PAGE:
More MS news articles for June 2002

Allergies may protect against glioma

June 7, 2002
Merritt McKinney
Reuters Health

NEW YORK (Reuters Health) - Allergies and autoimmune conditions such as lupus and multiple sclerosis may reduce the risk of glioma, according to the results of a new study. The reasons for the association are unclear, but the findings suggest that immunologic factors may be involved.

In most cases, the cause of brain malignancies is unknown. A few hereditary syndromes increase the risk, but they only account for less than 5% of all cases. The only proven environmental risk factor is exposure to ionizing radiation.

Recently, several reports have raised the possibility that people with overstimulated immune systems may have a reduced risk of brain cancer.

To see whether autoimmune disease and allergies offer any protection against brain cancer, a team led by Dr. Alina V. Brenner, from the National Cancer Institute in Bethesda, Maryland, compared 782 people hospitalized with a brain tumor with 799 patients hospitalized for other causes.

Having allergies or an autoimmune disease reduced the risk of some, but not all, types of brain tumors, the researchers report in the May 10th issue of the International Journal of Cancer. The risk of a glioma was reduced 33% in people with a history of allergies and 51% in those with an autoimmune disease. The risk was lowest in people who had both allergies and an autoimmune disease.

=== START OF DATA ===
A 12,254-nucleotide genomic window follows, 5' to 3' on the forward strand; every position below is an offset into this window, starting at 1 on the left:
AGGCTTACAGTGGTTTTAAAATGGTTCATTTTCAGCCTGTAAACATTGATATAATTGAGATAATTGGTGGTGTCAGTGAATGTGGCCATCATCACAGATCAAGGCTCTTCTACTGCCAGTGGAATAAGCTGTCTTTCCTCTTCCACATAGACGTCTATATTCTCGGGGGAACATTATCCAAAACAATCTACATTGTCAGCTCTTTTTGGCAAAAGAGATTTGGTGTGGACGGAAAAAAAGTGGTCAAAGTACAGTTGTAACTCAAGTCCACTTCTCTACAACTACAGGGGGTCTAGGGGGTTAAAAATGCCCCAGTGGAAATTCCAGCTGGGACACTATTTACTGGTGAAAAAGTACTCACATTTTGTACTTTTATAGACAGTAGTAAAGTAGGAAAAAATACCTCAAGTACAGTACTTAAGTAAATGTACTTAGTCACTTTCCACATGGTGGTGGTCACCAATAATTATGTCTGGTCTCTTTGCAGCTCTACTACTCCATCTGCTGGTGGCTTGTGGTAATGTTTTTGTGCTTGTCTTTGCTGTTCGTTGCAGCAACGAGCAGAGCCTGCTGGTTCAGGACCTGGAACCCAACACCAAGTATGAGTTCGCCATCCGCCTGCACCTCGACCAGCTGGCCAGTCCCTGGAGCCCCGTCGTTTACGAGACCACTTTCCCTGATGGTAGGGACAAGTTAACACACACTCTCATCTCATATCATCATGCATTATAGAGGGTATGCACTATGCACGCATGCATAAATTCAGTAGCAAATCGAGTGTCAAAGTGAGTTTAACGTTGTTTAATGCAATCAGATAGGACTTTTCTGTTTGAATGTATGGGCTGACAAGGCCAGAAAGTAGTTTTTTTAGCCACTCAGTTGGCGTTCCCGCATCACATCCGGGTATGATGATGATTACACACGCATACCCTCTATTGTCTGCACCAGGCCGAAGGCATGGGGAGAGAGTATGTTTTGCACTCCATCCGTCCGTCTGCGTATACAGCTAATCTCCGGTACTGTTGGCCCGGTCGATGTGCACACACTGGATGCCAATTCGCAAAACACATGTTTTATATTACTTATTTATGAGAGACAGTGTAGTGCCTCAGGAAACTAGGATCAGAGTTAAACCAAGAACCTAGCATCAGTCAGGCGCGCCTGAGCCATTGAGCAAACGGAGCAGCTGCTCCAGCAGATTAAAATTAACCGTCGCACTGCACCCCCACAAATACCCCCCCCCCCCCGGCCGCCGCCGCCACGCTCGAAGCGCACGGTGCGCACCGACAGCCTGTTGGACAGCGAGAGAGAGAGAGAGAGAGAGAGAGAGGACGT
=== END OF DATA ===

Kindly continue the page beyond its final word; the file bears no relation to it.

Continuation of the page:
The risk of meningioma was lower in people with an autoimmune disease, but not in those with allergies, the report indicates.

The finding of a reduced risk of glioma in people with a history of allergies or autoimmune diseases is consistent with previous reports, Dr. Brenner told Reuters Health. "Given that so little is known about factors that influence the risk of glioma, this finding is particularly exciting," she added.

She cautioned, however, that "at this point, it is premature to draw definite conclusions about the underlying basis of the association."

There are several possible explanations for the apparent reduction in risk, according to Dr. Brenner. Immune factors that are involved in or predispose people to autoimmunity or allergies might play a role. It is also possible that medications used to treat these conditions may offer some protection. Other non-immunologic factors may also be involved.

"Clearly, this is a promising area of research that warrants further investigation," Dr. Brenner noted.

Int J Cancer 2002;99:252-259.

Copyright © 2002 Reuters Limited